Last week, I went to a horse auction in Christchurch. The auction was for two year old horses and mixed bloodstock. Hundreds of horses were in stables, so you could cast your eye over them before attending the auction. The auction itself was held in something that reminded me of a boxing ring. The horses would be led into the central arena area and paraded around. Bidders and spectators were seated around the ring. The auctioneer would describe the horse being paraded and then get going on the bidding. Half the time, I had no idea what the auctioneer was saying. When he had a bid, let’s say of $10,000, he’d say something like: “10,000 salmonella salmonella salmonella“.  Of course, he wasn’t actually saying salmonella but whatever he was rattling off so fast sounded like that to me.

Catalogue for auction

It was fascinating to watch what was going on. There were some dudes from Singapore who bought a horse for NZ$30,000. Furious bidding went on over one particular horse but I could hardly tell who was bidding as the nodding was so subtle and things were moving way too fast. I was too scared to move my hands or head in case I accidentally bid $20k on a nag!

Then there were two horses that absolutely no-one bid on. They both looked gorgeous to me. I felt like I should have bid on them because when the auctioneer said “no-one has $500.00 for this horse?”, I really wanted to say “me, me!”. I felt sorry for the horses. But very clearly there was something wrong with both the nags.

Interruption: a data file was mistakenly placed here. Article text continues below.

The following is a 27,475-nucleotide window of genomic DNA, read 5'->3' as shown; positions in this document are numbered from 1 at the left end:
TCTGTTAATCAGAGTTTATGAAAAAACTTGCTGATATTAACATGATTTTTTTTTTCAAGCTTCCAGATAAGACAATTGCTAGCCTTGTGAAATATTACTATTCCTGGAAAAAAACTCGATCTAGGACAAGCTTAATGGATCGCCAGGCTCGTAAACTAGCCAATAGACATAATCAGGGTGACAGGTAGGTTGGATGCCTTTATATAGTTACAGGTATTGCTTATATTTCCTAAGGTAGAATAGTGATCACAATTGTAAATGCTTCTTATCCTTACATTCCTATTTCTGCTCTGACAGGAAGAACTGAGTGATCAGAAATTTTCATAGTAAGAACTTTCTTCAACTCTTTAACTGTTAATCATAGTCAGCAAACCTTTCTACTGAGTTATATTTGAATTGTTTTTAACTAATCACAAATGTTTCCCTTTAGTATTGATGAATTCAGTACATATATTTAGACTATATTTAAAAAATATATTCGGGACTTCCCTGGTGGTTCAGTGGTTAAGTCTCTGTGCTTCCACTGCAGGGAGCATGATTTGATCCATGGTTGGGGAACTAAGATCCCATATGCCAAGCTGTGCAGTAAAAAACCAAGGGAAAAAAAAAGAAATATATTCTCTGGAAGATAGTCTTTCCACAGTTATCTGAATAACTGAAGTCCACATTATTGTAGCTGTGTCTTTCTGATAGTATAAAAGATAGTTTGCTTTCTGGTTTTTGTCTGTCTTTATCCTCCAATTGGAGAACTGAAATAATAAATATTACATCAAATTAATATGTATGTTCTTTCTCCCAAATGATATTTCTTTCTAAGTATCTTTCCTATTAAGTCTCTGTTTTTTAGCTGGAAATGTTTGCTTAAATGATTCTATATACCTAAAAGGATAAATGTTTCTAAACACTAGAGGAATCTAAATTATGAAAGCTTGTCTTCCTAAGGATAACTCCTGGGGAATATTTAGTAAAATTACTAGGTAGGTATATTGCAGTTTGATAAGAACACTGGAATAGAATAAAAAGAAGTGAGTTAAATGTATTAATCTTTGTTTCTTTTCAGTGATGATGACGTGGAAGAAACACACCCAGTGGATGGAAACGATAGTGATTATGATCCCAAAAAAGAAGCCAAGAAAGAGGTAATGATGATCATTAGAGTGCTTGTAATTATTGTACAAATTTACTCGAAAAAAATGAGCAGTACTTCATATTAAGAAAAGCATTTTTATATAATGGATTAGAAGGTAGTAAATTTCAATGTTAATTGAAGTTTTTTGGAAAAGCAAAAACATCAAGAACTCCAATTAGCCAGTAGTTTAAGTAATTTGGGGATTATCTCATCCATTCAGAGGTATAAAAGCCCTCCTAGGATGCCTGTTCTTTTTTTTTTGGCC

I went off to see the two horses that had not received a single bid. The first one was a colt and had nobbly bits on the inside of the front leg, which everyone in the auction room must have seen. Apparently, it means that the poor horse was probably broken-in too soon and the bones weren’t allowed to form properly. Hence, the horse would be no good as a racehorse. He looked way too spirited for me, so off we went to check out the second horse – a pretty little filly.

The owner was an old guy who paraded her around for us. Looked like a good horse so I made an offer but the old guy was holding me to ransom, asking me to pay for the filly’s service fee and so on. I politely declined and walked away, knowing that there are many more horses out there.

That’s the thing: you have to be judicious about this horse stuff. If it were me, I’d buy practically every horse I see. They all are pretty, intelligent, cute or whatever in their own way. But you can’t have every horse – some are too spirited for the inexperienced like me; some are “dirty” (which doesn’t mean they need a shampoo, it means they have nasty habits or evil intentions); some don’t have “honest eyes” (this means too much white is showing and this could signify a worried, anxious horse. An “honest eye” means a horse has a kind and gentle nature); some have issues with their legs and so on.

I’m rapidly picking up “horse sense” but it’s a way to go before I have any remote idea of what to look for in horses being auctioned!

This was my view from the stands - here a horse is being paraded around the ring as it's auctioned off.

This is where the auctioneers were standing - just in front of the ring.

A view of bidders and spectators

I was keeping a track of how much every horse went for. This horse went to the highest bid of NZ$30,000. I think this was the horse bought by someone from Singapore.

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